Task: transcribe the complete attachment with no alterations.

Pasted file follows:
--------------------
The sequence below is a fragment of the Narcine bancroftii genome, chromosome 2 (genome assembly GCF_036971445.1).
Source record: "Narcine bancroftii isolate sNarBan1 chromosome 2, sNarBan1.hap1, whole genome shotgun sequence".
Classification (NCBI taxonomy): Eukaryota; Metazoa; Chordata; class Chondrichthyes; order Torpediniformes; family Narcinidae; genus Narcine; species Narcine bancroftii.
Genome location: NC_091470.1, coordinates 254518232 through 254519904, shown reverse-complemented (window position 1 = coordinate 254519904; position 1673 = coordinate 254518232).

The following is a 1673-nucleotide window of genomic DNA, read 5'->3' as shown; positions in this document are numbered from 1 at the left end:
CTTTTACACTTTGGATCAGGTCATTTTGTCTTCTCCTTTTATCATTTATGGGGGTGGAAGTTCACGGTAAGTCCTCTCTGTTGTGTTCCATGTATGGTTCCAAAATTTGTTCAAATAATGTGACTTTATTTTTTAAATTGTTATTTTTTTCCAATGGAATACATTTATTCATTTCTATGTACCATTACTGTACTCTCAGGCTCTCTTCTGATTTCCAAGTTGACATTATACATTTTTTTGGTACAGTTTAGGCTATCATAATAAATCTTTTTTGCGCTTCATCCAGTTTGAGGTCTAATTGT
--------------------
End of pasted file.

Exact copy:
The sequence below is a fragment of the Narcine bancroftii genome, chromosome 2 (genome assembly GCF_036971445.1).
Source record: "Narcine bancroftii isolate sNarBan1 chromosome 2, sNarBan1.hap1, whole genome shotgun sequence".
Classification (NCBI taxonomy): Eukaryota; Metazoa; Chordata; class Chondrichthyes; order Torpediniformes; family Narcinidae; genus Narcine; species Narcine bancroftii.
Genome location: NC_091470.1, coordinates 254518232 through 254519904, shown reverse-complemented (window position 1 = coordinate 254519904; position 1673 = coordinate 254518232).

The following is a 1673-nucleotide window of genomic DNA, read 5'->3' as shown; positions in this document are numbered from 1 at the left end:
CTTTTACACTTTGGATCAGGTCATTTTGTCTTCTCCTTTTATCATTTATGGGGGTGGAAGTTCACGGTAAGTCCTCTCTGTTGTGTTCCATGTATGGTTCCAAAATTTGTTCAAATAATGTGACTTTATTTTTTAAATTGTTATTTTTTTCCAATGGAATACATTTATTCATTTCTATGTACCATTACTGTACTCTCAGGCTCTCTTCTGATTTCCAAGTTGACATTATACATTTTTTTGGTACAGTTTAGGCTATCATAATAAATCTTTTTTGCGCTTCATCCAGTTTGAGGTCTAATTGT